The real challenger to India's rights and interests in the Indian Ocean is the United States. In April 2021, destroyer USS John Paul Jones sailed into the exclusive economic zone in southwest India. The US Navy's Seventh Fleet issued a written statement saying it did so because the US would challenge India's "excessive maritime claims," which was met with Indian backlash. India's exclusive economic zone covers one-thirtieth of the Indian Ocean. In other words, the United States' claim to challenge India means that, at least in the eyes of Americans, 1/30 of the Indian Ocean is not free and open because of India.

India and the United States have recently announced plans to hold a joint exercise in October, at a location less than 100 kilometers from the Line of Actual Control between China and India. I am not sure as to why India is engaging with the US in exercises that are more symbolic than substantive near the Sino-Indian border. Does India want China to believe that if war breaks out again along the Sino-Indian border, the United States will send troops to help India? If not, the gesture is clearly unwise.

4. The Asian Century

In the foreseeable future, the international order will be chaotic and multipolar. In Europe, it is uncertain how long the Russo-Ukrainian war will last. However, there will definitely be another Cold War following that, because the security of Europe is ultimately a question of how Russia and NATO intend to coexist. In Asia, the American Indo-Pacific strategy clearly aims to contain China, and China has no high hopes that China-U.S. relations will improve drastically.

The biggest question of the 21st century is not whether China can rise. If China maintains a growth rate of 5.5%, this question will come to an end within 10 years of China becoming the world's largest economy. Rather, the biggest question is, will America's decline be relative or absolute? Although it is too early to conclude, the United States has fallen from one-half of world GDP after World War II to about 25% today. Considering the irreconcilable tensions between racial groups in the United States, the willingness of the two political parties to criticize each other to no limit,  and the general public's worries about the future or even a civil war, it would not be an exaggeration to say that the United States has lost its sense of direction. The American focus on the Indo-Pacific is actually an inevitable reflection of its shrinking global power. Suppressing a China that is fully integrated into the international system is not only the most serious strategic miscalculation by the U.S. since 9/11; it is also a futile plan that has difficulty attracting support from other countries.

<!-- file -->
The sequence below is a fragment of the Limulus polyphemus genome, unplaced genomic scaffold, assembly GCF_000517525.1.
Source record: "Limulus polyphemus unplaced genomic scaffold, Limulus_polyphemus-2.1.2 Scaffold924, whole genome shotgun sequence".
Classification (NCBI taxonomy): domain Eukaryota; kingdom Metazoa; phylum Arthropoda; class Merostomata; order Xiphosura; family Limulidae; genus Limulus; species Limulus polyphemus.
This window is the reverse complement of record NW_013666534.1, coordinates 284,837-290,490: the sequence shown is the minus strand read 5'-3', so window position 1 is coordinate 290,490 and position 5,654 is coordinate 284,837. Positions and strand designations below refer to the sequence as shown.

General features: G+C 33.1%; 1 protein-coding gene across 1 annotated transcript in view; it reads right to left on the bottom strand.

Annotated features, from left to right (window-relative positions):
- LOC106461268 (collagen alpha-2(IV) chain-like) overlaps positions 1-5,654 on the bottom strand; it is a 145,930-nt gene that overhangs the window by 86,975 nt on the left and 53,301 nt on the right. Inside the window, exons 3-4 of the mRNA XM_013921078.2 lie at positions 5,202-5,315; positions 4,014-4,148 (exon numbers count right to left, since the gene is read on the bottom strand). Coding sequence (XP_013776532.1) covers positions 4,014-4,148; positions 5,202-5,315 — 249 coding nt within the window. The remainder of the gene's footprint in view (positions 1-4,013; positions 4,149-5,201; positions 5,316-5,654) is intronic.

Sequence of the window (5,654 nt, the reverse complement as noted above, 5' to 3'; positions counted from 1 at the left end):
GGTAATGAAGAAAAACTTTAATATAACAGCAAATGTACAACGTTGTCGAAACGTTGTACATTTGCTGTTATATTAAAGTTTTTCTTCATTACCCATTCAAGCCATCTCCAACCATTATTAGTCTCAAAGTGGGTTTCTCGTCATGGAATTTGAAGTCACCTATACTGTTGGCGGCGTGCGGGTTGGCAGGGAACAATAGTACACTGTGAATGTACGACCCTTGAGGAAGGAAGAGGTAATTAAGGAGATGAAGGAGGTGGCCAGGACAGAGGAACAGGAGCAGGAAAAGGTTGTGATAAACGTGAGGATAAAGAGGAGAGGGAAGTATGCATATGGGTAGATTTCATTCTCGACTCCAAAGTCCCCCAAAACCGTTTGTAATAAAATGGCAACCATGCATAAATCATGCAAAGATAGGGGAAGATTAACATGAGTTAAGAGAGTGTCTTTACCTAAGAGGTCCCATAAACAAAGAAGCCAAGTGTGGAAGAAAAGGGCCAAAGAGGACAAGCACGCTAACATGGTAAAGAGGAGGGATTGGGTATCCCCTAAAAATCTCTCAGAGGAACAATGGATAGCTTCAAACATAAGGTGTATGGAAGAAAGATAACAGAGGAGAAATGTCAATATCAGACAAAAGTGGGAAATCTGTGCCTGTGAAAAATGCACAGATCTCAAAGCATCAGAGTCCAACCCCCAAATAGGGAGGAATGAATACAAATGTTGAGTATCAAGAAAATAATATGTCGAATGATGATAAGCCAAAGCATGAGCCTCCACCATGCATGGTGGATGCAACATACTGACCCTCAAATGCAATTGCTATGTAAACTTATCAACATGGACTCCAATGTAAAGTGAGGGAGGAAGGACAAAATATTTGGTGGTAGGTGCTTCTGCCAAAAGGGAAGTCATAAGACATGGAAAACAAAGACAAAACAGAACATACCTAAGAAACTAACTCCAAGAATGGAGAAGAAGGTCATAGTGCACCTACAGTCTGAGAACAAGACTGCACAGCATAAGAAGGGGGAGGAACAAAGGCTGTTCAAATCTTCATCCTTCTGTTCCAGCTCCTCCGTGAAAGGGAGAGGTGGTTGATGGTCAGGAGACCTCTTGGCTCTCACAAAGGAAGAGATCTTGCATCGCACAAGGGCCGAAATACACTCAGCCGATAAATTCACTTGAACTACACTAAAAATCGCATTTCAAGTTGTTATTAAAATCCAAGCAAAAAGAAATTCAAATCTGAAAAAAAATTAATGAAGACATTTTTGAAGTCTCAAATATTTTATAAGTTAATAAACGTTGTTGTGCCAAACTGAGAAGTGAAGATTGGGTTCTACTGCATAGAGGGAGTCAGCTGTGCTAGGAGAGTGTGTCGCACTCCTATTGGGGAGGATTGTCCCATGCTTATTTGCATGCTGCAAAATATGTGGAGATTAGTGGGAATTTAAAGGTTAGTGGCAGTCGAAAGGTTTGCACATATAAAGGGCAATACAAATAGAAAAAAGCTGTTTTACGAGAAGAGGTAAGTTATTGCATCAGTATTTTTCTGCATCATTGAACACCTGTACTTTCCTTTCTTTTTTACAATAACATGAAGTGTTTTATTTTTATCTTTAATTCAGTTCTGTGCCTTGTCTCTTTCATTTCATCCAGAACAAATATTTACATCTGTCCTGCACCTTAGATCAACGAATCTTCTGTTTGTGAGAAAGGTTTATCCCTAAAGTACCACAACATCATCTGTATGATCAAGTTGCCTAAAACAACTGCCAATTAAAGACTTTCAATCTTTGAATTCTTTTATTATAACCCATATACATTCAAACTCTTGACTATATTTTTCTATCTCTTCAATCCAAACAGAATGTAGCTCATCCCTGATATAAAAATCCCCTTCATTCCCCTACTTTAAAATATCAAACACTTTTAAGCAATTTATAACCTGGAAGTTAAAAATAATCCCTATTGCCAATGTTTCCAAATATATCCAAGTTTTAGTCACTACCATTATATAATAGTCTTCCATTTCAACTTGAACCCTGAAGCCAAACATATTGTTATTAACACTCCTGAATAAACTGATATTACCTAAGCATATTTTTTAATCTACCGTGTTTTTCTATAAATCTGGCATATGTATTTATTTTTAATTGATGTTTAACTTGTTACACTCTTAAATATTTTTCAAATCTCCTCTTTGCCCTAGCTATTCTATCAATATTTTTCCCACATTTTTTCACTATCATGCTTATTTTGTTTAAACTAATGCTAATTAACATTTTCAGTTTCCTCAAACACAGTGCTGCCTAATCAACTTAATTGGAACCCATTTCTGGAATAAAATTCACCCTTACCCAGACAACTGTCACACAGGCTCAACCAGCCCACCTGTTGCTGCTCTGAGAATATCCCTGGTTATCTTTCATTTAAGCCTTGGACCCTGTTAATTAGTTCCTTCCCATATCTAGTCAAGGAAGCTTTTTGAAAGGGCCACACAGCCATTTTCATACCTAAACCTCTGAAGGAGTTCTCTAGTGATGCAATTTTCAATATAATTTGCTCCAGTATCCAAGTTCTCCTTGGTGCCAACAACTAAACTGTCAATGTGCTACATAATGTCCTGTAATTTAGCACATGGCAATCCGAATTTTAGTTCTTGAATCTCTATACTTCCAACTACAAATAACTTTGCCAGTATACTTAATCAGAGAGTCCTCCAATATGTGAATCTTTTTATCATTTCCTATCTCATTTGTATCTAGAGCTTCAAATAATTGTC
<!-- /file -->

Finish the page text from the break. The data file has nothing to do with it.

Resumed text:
When Deng Xiaoping met with Rajiv Gandhi in 1988, he said: "There will not be an 'Asian century' unless if China and India develop. The real 'Asia-Pacific century' or 'Asian century' will wait until China, India, and some other neighboring countries have developed and risen.” The international community generally believes that the international geopolitical and economic center of gravity is shifting to Asia. By 2030, China will have become the world's largest economy, while India will have surpassed Japan to become the second largest Asian economy. Therefore, the rise of Asia entails the collective rise of a vast number of Asian countries, including China and India. However, if both China and India develop but their relations are tense, this will not mean that the Asian century has come.

Due to the current poor outlook of Sino-Indian relations, the Indian government has taken some seemingly tough stances towards China in an attempt to attract public attention. For example, in the Russia-Ukraine conflict, the positions of China and India are considerably similar, and both sides have maintained neutrality. But the Indian government is deliberately trying to demonstrate how its position differs from that of China. Frankly, the differences between the two nations are similar to the differences between two apples, not to the differences between an apple and a pear.

For quite a long time in the past, many people in China believed that relations between China and the United States were "not going to get much better, and not going to get much worse." However, few people would think this way now. So, are China-India relations also "not going to get much better, and not going to get much worse"? If left to fate, such an attitude is not only irresponsible but can also push China-India relations in a deleterious direction. China and India have different social systems, but they are both beneficiaries of globalization. They are both emerging economies, and both nations support world multi-polarization as well as the democratization of international relations. In an era of increasingly uncertain world order, if China and India view each other's developments with an open mind and are able to manage their differences, this important bilateral relationship can become a stabilizer for the world.